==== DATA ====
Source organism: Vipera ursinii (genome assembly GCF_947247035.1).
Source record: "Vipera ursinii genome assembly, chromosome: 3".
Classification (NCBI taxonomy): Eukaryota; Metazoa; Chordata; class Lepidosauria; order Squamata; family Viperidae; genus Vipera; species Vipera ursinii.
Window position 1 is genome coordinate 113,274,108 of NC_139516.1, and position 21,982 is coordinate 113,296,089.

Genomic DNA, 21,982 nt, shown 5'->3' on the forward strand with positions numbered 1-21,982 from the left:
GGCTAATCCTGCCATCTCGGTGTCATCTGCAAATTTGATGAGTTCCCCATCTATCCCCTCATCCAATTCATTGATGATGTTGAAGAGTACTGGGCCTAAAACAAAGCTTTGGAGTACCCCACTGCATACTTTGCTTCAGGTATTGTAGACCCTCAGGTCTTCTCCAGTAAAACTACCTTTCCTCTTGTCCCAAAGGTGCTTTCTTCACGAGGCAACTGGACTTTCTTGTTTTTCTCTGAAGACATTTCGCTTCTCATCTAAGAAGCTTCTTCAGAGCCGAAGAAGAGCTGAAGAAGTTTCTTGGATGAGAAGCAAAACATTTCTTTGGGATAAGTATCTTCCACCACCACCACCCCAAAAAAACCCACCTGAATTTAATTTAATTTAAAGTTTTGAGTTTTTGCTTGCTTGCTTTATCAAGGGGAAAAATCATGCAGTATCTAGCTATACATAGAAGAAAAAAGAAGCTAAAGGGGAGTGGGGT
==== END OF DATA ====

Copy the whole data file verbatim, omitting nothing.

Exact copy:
Source organism: Vipera ursinii (genome assembly GCF_947247035.1).
Source record: "Vipera ursinii genome assembly, chromosome: 3".
Classification (NCBI taxonomy): Eukaryota; Metazoa; Chordata; class Lepidosauria; order Squamata; family Viperidae; genus Vipera; species Vipera ursinii.
Window position 1 is genome coordinate 113,274,108 of NC_139516.1, and position 21,982 is coordinate 113,296,089.

Genomic DNA, 21,982 nt, shown 5'->3' on the forward strand with positions numbered 1-21,982 from the left:
GGCTAATCCTGCCATCTCGGTGTCATCTGCAAATTTGATGAGTTCCCCATCTATCCCCTCATCCAATTCATTGATGATGTTGAAGAGTACTGGGCCTAAAACAAAGCTTTGGAGTACCCCACTGCATACTTTGCTTCAGGTATTGTAGACCCTCAGGTCTTCTCCAGTAAAACTACCTTTCCTCTTGTCCCAAAGGTGCTTTCTTCACGAGGCAACTGGACTTTCTTGTTTTTCTCTGAAGACATTTCGCTTCTCATCTAAGAAGCTTCTTCAGAGCCGAAGAAGAGCTGAAGAAGTTTCTTGGATGAGAAGCAAAACATTTCTTTGGGATAAGTATCTTCCACCACCACCACCCCAAAAAAACCCACCTGAATTTAATTTAATTTAAAGTTTTGAGTTTTTGCTTGCTTGCTTTATCAAGGGGAAAAATCATGCAGTATCTAGCTATACATAGAAGAAAAAAGAAGCTAAAGGGGAGTGGGGT